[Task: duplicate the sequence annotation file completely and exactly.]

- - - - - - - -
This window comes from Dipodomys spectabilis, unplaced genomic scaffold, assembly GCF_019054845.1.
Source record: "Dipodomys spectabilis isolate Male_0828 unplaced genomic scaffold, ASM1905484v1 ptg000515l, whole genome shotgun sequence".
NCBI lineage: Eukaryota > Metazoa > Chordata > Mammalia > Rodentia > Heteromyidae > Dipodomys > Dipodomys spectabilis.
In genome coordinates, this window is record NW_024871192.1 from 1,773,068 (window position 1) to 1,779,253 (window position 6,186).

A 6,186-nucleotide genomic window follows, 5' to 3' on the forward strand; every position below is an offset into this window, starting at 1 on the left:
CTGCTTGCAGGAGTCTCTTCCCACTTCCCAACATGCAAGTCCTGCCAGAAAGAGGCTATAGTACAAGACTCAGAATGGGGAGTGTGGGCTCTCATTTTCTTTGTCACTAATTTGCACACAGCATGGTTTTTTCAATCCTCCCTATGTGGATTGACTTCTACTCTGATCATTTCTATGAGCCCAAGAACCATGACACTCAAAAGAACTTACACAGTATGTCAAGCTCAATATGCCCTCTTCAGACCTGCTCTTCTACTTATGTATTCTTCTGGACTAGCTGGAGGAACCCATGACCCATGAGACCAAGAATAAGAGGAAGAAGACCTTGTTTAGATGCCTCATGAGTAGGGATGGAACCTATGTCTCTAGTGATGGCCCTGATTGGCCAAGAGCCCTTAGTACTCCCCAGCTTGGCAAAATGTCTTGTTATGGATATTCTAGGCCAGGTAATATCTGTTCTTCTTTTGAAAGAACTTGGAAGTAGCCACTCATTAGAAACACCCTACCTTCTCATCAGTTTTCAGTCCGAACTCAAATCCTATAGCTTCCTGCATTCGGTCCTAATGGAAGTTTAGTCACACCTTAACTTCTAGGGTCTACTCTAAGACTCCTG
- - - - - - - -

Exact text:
This window comes from Dipodomys spectabilis, unplaced genomic scaffold, assembly GCF_019054845.1.
Source record: "Dipodomys spectabilis isolate Male_0828 unplaced genomic scaffold, ASM1905484v1 ptg000515l, whole genome shotgun sequence".
NCBI lineage: Eukaryota > Metazoa > Chordata > Mammalia > Rodentia > Heteromyidae > Dipodomys > Dipodomys spectabilis.
In genome coordinates, this window is record NW_024871192.1 from 1,773,068 (window position 1) to 1,779,253 (window position 6,186).

A 6,186-nucleotide genomic window follows, 5' to 3' on the forward strand; every position below is an offset into this window, starting at 1 on the left:
CTGCTTGCAGGAGTCTCTTCCCACTTCCCAACATGCAAGTCCTGCCAGAAAGAGGCTATAGTACAAGACTCAGAATGGGGAGTGTGGGCTCTCATTTTCTTTGTCACTAATTTGCACACAGCATGGTTTTTTCAATCCTCCCTATGTGGATTGACTTCTACTCTGATCATTTCTATGAGCCCAAGAACCATGACACTCAAAAGAACTTACACAGTATGTCAAGCTCAATATGCCCTCTTCAGACCTGCTCTTCTACTTATGTATTCTTCTGGACTAGCTGGAGGAACCCATGACCCATGAGACCAAGAATAAGAGGAAGAAGACCTTGTTTAGATGCCTCATGAGTAGGGATGGAACCTATGTCTCTAGTGATGGCCCTGATTGGCCAAGAGCCCTTAGTACTCCCCAGCTTGGCAAAATGTCTTGTTATGGATATTCTAGGCCAGGTAATATCTGTTCTTCTTTTGAAAGAACTTGGAAGTAGCCACTCATTAGAAACACCCTACCTTCTCATCAGTTTTCAGTCCGAACTCAAATCCTATAGCTTCCTGCATTCGGTCCTAATGGAAGTTTAGTCACACCTTAACTTCTAGGGTCTACTCTAAGACTCCTG